the wonderful surprise joke at the end, reasoning the kiss after laying aside both poem and pendent!

Sherry Blue Sky said...

I love the Pope and the bears lines so much!!!! and oh those innocent eyes.......good stuff, Shay!

Kim Nelson said...

Dumpsters and notebooks can be the same... SO TRUE! Both end up containing much that was once considered valuable, precious, real.

Hannah said...

This was one of the first Escher images that stood out to me but the bird, as Hedge has mentioned, was so stinkin' happy...I got tangled up in its smile and had to flee! ;)

I love what you've done with this...Such a tricky predicament so creatively and alluringly presented here.

I, too, enjoy the line about her hopeful eyes...the doves...awesome, Shay. As usual! :)

Mama Zen said...

This doesn't make anyone else squirm for fear of (metaphorically speaking) having been that poor, poetically challenged girl? No? Well, I'll just slink off then . . .

HermanTurnip said...

"Can the mind recoil even as the heart yearns?"

This line really hit home for me. Funny how certain things you read can affect you so much. Nice!!

Anonymous said...

I'm sure she would rather you write her a poem like this to creatively tell her what you really think. If she at all cares about writing good poetry, she will appreciate your honesty and still let you kiss her.

Susie Clevenger said...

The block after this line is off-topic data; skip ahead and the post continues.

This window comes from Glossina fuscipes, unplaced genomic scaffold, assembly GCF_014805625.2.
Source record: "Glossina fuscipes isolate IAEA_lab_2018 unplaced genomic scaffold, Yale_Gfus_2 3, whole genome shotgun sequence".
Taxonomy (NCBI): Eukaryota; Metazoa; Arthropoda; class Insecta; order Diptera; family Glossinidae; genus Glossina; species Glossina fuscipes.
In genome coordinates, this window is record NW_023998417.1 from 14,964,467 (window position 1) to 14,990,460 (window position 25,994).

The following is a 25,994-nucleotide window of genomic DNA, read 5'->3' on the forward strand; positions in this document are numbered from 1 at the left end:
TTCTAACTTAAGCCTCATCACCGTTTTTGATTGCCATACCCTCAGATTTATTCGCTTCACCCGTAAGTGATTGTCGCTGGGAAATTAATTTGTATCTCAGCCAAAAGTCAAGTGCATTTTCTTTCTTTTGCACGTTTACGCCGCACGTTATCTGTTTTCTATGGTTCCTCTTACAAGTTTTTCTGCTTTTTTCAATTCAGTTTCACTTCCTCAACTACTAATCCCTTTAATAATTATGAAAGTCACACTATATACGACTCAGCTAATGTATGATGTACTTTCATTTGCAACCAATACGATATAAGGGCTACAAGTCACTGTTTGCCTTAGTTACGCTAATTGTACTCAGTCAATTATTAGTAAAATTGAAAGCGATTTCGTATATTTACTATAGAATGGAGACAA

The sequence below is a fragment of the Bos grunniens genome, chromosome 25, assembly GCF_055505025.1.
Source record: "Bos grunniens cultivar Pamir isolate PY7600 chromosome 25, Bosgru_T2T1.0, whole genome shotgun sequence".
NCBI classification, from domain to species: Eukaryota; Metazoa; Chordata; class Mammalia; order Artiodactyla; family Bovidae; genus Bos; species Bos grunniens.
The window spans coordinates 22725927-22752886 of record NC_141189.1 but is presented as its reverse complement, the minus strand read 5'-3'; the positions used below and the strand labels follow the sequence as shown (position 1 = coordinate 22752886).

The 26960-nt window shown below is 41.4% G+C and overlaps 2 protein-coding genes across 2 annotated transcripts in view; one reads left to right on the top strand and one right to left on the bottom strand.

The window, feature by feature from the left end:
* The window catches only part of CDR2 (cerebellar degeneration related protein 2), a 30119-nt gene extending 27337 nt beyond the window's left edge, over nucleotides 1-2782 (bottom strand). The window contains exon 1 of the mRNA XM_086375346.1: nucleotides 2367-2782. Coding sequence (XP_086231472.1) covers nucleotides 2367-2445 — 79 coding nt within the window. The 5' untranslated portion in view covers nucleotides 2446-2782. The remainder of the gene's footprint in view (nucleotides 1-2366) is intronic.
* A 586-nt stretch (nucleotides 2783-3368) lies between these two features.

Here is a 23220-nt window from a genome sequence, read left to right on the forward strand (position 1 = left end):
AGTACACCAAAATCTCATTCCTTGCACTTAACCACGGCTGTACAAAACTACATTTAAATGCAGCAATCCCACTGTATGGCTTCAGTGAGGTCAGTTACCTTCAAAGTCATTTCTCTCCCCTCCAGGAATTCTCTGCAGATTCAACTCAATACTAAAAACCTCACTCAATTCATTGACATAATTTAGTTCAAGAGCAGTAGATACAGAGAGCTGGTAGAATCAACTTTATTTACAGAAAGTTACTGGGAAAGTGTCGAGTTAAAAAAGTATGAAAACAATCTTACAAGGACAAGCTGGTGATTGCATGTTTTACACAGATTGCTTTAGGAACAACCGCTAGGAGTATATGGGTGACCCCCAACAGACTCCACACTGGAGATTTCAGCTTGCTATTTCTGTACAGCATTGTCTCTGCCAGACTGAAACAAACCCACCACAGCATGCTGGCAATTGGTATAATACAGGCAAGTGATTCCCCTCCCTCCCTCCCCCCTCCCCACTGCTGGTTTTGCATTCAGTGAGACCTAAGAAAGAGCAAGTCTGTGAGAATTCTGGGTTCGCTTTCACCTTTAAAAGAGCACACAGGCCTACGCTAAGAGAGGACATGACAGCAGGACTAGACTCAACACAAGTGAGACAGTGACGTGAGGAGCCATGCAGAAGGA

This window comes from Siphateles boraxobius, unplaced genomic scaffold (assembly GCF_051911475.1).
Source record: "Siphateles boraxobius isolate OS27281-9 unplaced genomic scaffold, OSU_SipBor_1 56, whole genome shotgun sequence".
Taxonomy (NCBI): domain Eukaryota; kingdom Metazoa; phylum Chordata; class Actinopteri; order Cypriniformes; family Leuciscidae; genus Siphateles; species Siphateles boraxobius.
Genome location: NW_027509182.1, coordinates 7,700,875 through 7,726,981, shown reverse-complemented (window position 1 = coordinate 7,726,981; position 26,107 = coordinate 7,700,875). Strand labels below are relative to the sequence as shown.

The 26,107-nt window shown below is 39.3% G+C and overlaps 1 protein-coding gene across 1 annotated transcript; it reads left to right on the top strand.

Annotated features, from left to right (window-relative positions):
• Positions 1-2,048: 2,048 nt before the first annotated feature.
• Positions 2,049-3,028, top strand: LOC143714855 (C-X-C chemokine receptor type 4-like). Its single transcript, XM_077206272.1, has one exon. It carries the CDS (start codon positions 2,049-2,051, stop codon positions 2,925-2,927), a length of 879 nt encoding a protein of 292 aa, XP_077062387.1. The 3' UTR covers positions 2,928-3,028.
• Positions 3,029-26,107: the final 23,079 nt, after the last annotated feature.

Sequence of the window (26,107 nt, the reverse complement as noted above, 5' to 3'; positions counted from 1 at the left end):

What a creative manner of critique..I think she would like the honesty if she is an honest pursuer of the art of writing. :)

Peggy said...

This one was a fun read for me--sad, true, but fun presentation of the problem of the one asked for approval. Quite and interesting take from the Escher work.

Anonymous said...

i can empathize with her... it's really not fair to place someone who loves us in that position, but i do it anyway. and my love would, i am sure, never willingly hurt me with the truth.

beautifully written, but the only time your poems are not beautifully written is when they are powerfully written or perfectly written or heroically written {what's the female of 'heroic' or is that the female?}

LOVE this!

btw ~ it'd reallllly be great if Coal would make an appearance or two or three during your vacation. just sayin'.

Anonymous said...

Very funny - know the spot - but this is vividly realized and has a lot of charity. k.

Lynn said...

Sometimes forbearance and Christian charity are the way to go. :)

Daryl E said...

definitely a good choice and a way to stem further conversation ..

Lolamouse said...

I'm with MZ. Reading this made me start thinking of all the crappy poems I've written and feeling like this deluded girl! Oh, lie to me just a little bit longer...

Kay L. Davies said...

Ah, Shay, such a dilemma.
Well, take it from me, the present-day although not the original Mrs. Malaprop, you could say "it's beautiful" and "I love the way it flows" and be speaking of her handwriting, not her poem.
There. Lets you off the hook, right?
Glad to be of service.

Fireblossom said...

Well, my gosh. I had meant this poem to be funny, and to be funny at the expense of the puffed-up speaker in the piece. It's completely made up. But it seems to have made some of my favorite people and most beloved bloggy poets question themselves. I'm sad about that.

Anonymous said...

we know you would NEVER say, write or do ANYthing to hurt us, FB! we're just all insecure sometimes {or, in my case, all the time.} you love us and we love you, and i know for a fact you won't say anything you don't mean about someone's writing. you just wouldn't say anything at all.



Fireblossom said...

^^^Aw! :-)